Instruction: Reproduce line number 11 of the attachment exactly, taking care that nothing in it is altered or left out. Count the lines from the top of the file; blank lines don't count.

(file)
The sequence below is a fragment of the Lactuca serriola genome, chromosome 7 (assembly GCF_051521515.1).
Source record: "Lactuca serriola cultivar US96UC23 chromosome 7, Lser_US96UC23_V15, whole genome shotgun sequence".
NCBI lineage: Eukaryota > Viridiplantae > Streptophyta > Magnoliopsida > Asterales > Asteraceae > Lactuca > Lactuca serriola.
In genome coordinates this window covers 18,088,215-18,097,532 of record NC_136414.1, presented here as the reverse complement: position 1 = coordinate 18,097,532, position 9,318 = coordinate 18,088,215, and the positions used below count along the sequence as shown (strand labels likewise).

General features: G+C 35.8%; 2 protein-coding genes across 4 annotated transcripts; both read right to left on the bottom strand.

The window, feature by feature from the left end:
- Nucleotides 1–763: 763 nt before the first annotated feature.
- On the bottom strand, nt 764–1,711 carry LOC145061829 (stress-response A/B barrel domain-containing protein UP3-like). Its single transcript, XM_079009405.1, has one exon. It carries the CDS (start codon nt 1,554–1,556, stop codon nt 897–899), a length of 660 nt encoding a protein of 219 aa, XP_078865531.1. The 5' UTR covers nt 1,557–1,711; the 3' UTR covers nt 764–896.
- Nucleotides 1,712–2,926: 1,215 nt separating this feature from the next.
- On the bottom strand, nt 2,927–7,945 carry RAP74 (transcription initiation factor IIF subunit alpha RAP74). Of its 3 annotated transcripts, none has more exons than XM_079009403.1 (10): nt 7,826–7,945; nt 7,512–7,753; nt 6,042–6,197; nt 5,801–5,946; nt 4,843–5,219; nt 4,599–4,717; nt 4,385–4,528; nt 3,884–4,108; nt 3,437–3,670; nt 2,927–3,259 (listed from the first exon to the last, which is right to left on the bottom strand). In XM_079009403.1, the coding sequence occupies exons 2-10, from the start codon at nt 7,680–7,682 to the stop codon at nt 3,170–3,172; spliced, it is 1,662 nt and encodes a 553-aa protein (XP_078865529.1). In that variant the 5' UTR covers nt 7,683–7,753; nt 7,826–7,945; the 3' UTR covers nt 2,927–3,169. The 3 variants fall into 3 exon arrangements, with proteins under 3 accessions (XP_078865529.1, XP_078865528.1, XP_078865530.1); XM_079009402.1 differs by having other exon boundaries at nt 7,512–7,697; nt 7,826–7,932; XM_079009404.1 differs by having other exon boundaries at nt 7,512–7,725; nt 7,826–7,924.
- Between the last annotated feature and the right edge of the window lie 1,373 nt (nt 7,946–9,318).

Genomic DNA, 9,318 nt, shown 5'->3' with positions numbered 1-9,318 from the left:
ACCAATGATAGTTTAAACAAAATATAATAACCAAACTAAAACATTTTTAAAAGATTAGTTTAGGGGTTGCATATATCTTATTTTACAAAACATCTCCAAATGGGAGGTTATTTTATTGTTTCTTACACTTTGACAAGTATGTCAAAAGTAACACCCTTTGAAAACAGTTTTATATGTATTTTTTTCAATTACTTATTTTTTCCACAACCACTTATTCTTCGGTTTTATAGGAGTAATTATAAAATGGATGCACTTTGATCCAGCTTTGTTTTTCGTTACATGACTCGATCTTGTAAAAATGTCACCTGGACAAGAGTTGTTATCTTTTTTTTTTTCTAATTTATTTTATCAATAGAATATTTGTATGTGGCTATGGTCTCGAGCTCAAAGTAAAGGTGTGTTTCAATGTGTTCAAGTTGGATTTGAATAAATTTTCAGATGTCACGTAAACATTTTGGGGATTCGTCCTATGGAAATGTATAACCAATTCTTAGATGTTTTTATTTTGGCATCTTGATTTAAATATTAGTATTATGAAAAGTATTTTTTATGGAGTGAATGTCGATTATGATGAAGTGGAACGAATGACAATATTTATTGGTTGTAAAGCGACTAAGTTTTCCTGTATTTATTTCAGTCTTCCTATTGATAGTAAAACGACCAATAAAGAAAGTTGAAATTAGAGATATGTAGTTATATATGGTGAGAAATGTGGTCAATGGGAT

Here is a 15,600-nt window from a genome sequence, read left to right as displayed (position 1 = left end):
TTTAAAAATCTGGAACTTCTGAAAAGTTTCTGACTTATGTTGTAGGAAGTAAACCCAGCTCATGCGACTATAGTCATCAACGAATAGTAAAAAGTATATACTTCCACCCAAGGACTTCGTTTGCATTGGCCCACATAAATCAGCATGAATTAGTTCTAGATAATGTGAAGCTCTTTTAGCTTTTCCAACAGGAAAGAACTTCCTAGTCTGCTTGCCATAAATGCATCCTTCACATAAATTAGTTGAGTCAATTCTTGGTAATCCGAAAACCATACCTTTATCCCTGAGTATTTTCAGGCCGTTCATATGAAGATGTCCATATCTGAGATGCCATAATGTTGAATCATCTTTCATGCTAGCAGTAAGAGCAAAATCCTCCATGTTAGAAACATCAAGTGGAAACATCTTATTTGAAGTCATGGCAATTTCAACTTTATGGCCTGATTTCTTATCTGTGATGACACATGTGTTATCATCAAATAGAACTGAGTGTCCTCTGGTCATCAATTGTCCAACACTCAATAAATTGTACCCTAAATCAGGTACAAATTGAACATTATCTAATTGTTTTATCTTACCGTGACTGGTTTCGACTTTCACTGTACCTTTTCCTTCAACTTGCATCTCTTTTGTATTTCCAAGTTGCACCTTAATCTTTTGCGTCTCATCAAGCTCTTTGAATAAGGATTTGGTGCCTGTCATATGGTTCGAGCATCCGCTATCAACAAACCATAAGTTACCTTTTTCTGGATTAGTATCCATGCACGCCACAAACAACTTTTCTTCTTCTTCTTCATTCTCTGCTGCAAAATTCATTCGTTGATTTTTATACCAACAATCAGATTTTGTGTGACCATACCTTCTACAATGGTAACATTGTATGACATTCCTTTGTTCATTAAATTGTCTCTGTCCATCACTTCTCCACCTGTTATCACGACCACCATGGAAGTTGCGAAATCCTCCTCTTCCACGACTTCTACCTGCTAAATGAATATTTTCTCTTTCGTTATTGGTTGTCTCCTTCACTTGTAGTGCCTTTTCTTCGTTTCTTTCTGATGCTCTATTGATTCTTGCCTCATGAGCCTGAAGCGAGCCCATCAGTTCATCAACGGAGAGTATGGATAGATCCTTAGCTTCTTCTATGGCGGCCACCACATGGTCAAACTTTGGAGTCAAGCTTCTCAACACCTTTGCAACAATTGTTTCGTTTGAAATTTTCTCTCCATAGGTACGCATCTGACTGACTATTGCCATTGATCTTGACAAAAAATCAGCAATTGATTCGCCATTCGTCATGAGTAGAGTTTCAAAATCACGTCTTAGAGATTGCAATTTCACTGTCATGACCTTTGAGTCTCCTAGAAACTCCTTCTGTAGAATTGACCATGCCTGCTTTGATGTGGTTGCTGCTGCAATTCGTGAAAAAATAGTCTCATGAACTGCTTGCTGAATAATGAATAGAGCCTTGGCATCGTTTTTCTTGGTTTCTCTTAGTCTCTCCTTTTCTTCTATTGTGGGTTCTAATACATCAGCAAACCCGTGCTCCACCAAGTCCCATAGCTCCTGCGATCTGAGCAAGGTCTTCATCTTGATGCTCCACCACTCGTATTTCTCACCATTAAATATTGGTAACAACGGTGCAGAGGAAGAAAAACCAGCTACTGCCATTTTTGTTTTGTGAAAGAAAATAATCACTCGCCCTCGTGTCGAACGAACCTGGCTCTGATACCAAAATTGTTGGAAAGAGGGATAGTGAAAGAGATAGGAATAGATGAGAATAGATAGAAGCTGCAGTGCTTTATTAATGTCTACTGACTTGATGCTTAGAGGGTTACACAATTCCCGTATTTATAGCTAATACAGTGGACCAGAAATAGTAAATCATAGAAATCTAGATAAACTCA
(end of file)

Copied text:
- Between the last annotated feature and the right edge of the window lie 1,373 nt (nt 7,946–9,318).